A multiyear plan to solve New York State's combined $4.4 billion budget gap for fiscal years 1992 and 1993 is now back on the front burner after Gov. Mario M. Cuomo and legislative leaders met yesterday and agreed to pursue such a program.

The agreement is a turnaround from last week, when Gov. Cuomo announced that talks had broken down between him and the leaders over a plan to close the budget gaps over 15 months. Gov. Cuomo then presented a deficit reduction plan to deal only with the $875 million budget gap projected in fiscal 1992, which ends March 31. A $3.6 billion gap is projected for fiscal 1993.

The fiscal 1992 deficit reduction plan was considered by many observers in Albany to be Mr. Cuomo's attempt to bring lawmakers back to the negotiating table. The plan included roughly $250 million in state aid cuts to school districts.

Although details of the multiyear plan have not been released, a freeze on some state agency spending over 15 months, Medicaid reform, and deficit financing may be included.

Yesterday, the leaders of the Assembly and state Senate met with Gov. Cuomo in his New York City office, said Terry Lynam, a spokesman for the governor. "It is basically an agreement to move forward on a 15-month plan," he said.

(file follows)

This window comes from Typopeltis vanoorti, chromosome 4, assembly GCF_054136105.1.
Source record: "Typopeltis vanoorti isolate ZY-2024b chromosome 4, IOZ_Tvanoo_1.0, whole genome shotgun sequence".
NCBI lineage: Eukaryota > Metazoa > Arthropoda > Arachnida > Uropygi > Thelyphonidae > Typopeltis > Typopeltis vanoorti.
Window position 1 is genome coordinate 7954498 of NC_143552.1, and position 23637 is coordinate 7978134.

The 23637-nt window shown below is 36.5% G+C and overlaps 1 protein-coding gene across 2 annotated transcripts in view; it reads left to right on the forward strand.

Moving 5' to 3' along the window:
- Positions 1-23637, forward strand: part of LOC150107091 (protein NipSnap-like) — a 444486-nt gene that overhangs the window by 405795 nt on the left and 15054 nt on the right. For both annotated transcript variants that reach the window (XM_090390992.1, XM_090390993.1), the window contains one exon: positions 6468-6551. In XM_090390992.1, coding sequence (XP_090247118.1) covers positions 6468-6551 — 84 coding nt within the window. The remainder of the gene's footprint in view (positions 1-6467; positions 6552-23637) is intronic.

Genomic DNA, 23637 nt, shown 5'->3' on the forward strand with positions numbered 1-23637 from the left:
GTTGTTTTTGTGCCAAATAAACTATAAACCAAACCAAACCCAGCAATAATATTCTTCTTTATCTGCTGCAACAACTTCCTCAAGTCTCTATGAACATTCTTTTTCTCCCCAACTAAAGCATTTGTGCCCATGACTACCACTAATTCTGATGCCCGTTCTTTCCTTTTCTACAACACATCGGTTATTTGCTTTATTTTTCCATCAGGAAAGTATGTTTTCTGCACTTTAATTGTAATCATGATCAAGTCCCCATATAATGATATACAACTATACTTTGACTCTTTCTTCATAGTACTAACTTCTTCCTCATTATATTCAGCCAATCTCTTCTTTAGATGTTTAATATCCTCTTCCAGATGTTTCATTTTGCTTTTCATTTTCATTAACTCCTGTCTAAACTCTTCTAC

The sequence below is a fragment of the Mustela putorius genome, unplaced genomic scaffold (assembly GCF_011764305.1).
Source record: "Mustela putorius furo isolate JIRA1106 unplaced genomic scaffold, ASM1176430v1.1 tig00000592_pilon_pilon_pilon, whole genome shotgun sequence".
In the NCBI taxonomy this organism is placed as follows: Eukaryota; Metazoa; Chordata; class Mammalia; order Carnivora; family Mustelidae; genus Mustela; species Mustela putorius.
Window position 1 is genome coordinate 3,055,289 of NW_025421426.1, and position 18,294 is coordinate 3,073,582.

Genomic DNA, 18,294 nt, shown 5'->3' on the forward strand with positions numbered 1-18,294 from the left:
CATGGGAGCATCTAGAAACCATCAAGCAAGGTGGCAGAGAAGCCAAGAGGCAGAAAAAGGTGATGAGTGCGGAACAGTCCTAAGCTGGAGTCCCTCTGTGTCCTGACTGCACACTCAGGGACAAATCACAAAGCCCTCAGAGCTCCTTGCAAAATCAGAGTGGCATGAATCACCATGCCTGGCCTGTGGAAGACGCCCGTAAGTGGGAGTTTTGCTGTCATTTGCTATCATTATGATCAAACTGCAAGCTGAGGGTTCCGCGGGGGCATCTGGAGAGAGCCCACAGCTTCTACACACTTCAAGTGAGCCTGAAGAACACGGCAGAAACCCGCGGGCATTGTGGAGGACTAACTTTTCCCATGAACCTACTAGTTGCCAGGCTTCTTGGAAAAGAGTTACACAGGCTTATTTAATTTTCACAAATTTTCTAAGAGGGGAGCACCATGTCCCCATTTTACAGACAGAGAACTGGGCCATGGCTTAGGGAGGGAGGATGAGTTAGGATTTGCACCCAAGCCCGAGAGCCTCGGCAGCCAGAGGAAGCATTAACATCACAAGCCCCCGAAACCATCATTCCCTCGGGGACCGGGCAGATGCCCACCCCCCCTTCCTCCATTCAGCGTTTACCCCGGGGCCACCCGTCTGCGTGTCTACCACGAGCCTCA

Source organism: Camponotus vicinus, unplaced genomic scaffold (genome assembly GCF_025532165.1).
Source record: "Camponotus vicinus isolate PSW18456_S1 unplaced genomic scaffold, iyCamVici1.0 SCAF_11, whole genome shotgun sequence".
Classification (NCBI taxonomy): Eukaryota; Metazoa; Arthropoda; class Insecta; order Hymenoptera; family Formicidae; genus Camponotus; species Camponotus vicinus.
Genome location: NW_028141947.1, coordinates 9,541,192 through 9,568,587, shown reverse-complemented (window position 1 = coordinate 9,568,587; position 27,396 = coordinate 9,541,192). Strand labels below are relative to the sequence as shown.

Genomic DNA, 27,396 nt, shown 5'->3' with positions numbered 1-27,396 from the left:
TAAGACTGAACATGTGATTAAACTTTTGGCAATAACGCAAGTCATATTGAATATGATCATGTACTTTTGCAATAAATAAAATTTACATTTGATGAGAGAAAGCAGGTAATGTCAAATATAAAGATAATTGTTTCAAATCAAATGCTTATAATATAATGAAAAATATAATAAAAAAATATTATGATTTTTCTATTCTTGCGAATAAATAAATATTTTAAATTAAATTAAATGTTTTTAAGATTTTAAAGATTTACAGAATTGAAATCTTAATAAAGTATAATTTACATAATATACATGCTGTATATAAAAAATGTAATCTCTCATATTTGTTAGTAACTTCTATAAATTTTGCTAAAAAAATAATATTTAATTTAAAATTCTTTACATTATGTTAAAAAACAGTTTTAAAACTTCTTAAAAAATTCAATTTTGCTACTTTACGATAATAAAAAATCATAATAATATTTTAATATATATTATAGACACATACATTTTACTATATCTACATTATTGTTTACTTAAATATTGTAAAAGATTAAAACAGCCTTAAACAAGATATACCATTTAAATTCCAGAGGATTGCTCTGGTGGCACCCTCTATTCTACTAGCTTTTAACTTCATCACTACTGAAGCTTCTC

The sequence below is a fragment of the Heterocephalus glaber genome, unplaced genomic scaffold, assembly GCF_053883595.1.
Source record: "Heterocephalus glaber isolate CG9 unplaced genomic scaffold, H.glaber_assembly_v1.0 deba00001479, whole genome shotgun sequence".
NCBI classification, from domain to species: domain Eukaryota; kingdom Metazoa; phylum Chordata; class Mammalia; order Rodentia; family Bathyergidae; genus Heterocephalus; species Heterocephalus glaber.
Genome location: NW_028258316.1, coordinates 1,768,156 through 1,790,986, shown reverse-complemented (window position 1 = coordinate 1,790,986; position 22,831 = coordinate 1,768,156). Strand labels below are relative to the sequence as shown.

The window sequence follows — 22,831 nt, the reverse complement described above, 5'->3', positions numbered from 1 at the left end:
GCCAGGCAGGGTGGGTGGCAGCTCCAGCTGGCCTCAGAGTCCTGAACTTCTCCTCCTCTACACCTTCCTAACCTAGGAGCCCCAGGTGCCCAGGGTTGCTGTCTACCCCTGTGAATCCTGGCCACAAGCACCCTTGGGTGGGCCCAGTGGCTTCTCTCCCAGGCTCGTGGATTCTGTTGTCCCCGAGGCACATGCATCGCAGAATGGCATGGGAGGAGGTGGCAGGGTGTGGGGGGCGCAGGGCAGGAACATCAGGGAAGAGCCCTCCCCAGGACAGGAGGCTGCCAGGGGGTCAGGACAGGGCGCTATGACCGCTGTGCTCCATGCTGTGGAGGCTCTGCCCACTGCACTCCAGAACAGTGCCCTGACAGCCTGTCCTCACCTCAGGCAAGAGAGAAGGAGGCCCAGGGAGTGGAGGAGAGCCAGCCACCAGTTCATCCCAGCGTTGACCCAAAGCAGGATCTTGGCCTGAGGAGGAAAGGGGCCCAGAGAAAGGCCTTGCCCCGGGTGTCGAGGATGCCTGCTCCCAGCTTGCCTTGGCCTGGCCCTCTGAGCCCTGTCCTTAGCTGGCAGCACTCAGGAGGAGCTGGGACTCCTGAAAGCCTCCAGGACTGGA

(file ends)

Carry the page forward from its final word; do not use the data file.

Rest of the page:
Lawmakers are expected to return to Albany next Wednesday to work on developing the gap-closing plan.

In a statement, Assembly Speaker Mel Miller, D-Brooklyn, said, "The Assembly is committed to achieving a multiyear solution to the state's fiscal problems, with no tricks and no gimmicks."

Reforms should include changing when the state's fiscal year begins and making the multiyear plan an 18-month budget, he said. "We cannot and will not tax our way out of this problem," he added.

Senate Majority Leader Ralph J. Marino, R-Muttontown, said, "A multiyear approach to solving this state's budget problems will only succeed if major Medicaid and welfare reforms are adopted, which is something Assembly Democrats have fiercely resisted in the past."

William Stevens, a spokesman for the state Senate, said the agreement means "we are at the table and everything is still open to discussion other than a mid-year school aid cut."

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